Friends and colleagues, Stanford nephrology fellows Daniel Watford and Dimitri Augustin trained alongside each other in Florida and then both moved west.
My legs were starting to ache from standing by my research poster for nearly ten hours. At 15, I was anxiously awaiting the possibility to …
A Stanford physician discusses how he's learned to safely manage intense situations with patients in emergency departments.
Many early clinical studies of COVID-19 fail to meet quality standards, raising concerns that the data could be of little meaningful use, research finds.
Stanford postdoc Brielle Ferguson helped to organize a project called 'Black in Neuro Week' to amplify Black scientists in neuroscience.
After treating a patient with an unusual ammonia metabolism problem, a Stanford researcher assembled a team to reimagine ammonia blood testing.
Stanford-led research finds that the blood-brain barrier may be much more permeable -- albeit selectively so -- than previously thought.
Rep. John Lewis, who died July 17, 2020, was interviewed in April 2019 for a Stanford Medicine course on leadership and finding moral identity.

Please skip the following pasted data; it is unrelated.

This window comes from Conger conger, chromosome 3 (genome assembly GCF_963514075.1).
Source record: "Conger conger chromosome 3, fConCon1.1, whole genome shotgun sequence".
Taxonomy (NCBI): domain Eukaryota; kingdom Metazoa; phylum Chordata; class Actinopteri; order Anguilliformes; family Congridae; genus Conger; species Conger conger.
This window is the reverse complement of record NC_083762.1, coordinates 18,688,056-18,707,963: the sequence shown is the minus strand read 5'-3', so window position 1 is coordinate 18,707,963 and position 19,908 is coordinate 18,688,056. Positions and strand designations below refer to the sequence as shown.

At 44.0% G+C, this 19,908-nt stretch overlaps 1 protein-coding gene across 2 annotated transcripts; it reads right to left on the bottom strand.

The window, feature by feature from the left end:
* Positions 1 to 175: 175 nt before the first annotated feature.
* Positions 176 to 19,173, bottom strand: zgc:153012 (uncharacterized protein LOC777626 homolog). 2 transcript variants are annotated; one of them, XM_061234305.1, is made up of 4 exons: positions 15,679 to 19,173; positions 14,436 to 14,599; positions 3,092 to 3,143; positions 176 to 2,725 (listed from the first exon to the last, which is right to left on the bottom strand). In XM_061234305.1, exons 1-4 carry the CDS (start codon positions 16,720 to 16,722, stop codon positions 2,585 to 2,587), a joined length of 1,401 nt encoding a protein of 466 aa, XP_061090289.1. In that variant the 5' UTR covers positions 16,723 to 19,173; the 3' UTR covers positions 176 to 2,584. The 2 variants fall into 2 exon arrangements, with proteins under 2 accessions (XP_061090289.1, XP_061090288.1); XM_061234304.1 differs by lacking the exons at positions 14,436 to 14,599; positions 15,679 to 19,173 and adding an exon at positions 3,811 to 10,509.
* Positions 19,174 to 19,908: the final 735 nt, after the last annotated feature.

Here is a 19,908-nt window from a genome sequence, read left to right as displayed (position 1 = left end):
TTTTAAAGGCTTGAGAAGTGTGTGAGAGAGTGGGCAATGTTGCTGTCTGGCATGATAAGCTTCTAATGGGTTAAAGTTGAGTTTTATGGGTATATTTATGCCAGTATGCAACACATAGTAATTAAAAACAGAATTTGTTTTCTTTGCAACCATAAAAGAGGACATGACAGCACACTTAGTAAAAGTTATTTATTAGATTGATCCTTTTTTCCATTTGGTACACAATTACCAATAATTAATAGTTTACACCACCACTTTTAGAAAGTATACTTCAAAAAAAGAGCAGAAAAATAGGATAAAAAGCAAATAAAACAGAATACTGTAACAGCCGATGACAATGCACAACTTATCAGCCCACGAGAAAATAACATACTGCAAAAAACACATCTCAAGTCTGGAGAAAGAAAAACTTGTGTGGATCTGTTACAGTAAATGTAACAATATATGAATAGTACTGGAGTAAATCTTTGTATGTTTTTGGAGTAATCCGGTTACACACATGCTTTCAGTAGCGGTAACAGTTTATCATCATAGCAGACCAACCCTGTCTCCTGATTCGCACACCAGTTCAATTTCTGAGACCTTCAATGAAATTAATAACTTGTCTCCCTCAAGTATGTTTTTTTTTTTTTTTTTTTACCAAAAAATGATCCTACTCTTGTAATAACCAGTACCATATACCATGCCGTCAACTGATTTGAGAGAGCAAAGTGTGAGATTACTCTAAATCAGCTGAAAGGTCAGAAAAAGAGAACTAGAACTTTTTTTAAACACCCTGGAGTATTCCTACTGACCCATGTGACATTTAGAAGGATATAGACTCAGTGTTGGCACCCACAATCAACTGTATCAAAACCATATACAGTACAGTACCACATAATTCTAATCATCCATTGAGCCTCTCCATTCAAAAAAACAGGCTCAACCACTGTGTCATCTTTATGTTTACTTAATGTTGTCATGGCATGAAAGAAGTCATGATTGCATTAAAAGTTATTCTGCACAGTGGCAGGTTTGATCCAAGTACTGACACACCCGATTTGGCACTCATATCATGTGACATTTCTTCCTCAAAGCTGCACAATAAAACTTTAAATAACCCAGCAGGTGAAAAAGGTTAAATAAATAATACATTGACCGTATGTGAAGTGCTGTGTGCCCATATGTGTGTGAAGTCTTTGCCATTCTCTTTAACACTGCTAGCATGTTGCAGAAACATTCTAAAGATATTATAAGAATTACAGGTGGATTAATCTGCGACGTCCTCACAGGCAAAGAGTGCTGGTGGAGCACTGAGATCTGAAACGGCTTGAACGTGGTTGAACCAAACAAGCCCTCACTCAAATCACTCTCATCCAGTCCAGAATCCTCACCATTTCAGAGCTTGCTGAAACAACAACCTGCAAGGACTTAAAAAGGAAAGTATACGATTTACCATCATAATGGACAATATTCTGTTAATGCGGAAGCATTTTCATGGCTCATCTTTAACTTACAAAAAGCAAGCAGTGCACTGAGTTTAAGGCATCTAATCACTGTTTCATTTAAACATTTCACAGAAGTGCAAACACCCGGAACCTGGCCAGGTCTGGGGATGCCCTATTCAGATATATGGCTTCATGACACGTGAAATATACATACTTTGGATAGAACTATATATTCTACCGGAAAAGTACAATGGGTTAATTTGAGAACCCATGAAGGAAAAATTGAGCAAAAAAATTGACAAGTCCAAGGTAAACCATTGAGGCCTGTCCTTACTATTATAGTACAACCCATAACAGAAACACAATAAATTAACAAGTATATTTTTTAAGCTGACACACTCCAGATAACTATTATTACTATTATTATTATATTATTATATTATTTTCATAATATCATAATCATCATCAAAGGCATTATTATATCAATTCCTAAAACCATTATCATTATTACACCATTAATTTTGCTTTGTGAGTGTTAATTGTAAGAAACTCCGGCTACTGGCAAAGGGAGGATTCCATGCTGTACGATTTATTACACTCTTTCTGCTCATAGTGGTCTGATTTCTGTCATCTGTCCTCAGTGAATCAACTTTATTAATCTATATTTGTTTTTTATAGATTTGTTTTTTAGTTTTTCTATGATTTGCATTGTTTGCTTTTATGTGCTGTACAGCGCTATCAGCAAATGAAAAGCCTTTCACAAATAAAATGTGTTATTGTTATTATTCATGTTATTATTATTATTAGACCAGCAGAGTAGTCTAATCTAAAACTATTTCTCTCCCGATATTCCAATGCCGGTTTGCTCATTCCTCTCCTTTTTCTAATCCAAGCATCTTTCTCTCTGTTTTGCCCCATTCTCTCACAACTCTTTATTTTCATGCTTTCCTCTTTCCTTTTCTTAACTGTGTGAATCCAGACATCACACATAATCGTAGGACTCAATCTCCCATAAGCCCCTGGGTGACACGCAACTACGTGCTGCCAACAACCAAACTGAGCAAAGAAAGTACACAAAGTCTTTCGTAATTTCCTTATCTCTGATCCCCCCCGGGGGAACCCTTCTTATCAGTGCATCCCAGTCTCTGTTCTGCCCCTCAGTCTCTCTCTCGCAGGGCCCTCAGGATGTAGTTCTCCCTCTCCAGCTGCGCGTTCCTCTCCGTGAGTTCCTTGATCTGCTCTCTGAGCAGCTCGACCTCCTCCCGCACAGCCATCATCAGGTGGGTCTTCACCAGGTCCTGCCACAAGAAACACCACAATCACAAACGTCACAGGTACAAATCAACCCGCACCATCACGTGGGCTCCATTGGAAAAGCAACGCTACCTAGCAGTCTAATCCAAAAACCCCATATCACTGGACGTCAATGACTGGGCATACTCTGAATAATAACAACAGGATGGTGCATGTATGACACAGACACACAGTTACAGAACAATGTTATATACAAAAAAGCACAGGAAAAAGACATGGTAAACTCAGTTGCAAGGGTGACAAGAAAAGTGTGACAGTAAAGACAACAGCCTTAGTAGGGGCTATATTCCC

Stanford researchers and colleagues have invented a genetic safety mechanism that can deactivate transplanted cells if they change in a problematic way.
Experts from the Stanford Caregiver Center offer help for people doing the sometimes overwhelming work of caring for ill or vulnerable loved ones.
A Stanford researcher discusses how toxic pollutants can make people more susceptible to COVID-19 and why people of color are particularly vulnerable.
In the Spotlight: Stanford medical student Claire Rhee decided to take a stand on social justice long before she chose to pursue a career in medicine.
Through a survey, an initiative and a speed-mentoring event, the Stanford Byers Center for Biodesign is taking on gender inequalities in health tech.
Stanford-led research examines state rules allowing dispensaries to make erroneous claims about the effectiveness of cannabis in treating opioid addiction.
People taking two common types of drugs for hypertension are at no heightened risk, as has been feared, for increased severity or complications of COVID-19.
A new white paper from Stanford Medicine and the Bill Lane Center for the American West explores the challenges and promise of telehealth solutions.